Triton (chamber music society)

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Triton [1] was a Paris-based chamber music society founded by Pierre-Octave Ferroud to promote new music. Its executive committee (comité actif) was made up of composers, including Francis Poulenc, Darius Milhaud, Arthur Honegger, Bohuslav Martinů and Sergey Prokofiev. [2] On its honorary committee were Maurice Ravel, Albert Roussel, Arnold Schoenberg, Richard Strauss, Igor Stravinsky, Béla Bartók and Karol Szymanowski. [2] Concerts were held at the École normale de musique, the first being held on 16 December 1932. The inaugural concert included the premiere of Honegger's Sonatina for violin and cello, [3] and the European premiere of Prokofiev's Sonata for Two Violins. [4]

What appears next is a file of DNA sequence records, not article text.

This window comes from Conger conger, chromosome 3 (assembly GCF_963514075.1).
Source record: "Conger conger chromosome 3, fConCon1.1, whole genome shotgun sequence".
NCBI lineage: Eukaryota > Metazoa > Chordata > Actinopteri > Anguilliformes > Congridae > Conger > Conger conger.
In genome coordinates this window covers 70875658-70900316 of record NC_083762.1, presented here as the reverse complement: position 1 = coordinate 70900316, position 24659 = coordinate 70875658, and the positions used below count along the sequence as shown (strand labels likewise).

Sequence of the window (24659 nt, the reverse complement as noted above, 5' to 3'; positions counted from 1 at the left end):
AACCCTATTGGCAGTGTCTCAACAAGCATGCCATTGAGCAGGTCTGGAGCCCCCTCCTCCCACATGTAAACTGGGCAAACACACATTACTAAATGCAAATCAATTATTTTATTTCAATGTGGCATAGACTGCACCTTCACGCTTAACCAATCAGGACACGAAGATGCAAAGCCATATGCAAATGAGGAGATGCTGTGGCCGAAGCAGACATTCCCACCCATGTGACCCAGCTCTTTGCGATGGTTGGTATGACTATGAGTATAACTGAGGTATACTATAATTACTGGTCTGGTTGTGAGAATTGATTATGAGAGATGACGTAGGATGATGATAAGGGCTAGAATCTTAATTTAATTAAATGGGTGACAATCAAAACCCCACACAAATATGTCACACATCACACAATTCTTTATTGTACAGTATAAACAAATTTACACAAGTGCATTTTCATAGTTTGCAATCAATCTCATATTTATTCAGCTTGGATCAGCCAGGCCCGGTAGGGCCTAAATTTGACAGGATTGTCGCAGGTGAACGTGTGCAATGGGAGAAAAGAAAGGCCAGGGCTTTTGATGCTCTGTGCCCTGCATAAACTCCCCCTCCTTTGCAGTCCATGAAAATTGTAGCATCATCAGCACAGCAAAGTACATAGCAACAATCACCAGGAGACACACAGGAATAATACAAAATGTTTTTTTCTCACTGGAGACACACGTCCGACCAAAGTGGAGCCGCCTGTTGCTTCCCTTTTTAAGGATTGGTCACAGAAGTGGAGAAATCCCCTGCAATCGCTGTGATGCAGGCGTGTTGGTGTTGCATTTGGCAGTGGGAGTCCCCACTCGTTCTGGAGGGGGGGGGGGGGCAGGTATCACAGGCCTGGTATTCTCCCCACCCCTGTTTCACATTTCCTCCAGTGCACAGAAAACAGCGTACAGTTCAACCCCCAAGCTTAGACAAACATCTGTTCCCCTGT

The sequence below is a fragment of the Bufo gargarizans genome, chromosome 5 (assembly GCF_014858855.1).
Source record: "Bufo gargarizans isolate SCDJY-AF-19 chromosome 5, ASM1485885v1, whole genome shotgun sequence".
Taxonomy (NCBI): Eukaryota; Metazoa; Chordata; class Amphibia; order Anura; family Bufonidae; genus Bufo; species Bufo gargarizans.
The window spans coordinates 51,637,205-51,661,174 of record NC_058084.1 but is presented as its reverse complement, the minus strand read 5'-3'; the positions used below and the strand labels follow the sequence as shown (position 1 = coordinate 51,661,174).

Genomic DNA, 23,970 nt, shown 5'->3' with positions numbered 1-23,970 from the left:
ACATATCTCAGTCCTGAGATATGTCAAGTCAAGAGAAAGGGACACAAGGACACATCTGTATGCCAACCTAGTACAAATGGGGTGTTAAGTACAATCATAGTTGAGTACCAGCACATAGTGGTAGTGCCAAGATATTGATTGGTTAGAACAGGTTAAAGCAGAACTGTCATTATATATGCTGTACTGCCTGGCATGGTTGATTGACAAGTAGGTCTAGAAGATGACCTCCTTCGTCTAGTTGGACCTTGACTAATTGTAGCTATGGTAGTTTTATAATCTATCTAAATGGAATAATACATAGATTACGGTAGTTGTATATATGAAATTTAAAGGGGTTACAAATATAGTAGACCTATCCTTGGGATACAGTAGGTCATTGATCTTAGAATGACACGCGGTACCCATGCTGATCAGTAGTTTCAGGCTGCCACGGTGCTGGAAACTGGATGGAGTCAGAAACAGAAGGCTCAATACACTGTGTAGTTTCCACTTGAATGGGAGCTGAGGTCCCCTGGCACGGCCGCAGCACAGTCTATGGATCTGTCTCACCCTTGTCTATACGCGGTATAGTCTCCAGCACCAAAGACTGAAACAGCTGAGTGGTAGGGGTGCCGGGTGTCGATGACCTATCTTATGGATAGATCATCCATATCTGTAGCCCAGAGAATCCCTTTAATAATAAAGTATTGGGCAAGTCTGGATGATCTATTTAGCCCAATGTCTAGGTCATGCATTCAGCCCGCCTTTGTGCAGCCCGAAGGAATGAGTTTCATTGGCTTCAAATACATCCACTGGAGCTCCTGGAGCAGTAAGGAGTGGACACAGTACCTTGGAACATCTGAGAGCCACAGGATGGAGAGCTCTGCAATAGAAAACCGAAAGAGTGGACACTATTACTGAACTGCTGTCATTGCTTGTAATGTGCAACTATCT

Another notable premiere by the society was Olivier Messiaen's Chants de terre et de ciel, under the title Prisms, on 23 January 1939. Other composers who had their works premiered by the society were Bartók and Paul Hindemith. [2]

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  1. Lazzaro, Federico (March 12, 2020). "1932. La Société Triton et l'"École de Paris"". Nouvelle histoire de la musique en France (1870-1950). Edited by the "Musique en France aux XIXe et XXe siècles : discours et idéologies" research team.
  2. 1 2 3 Simeone, p. 185
  3. Halbreich, p. 130
  4. Prokofiev (2012), pp. 997-998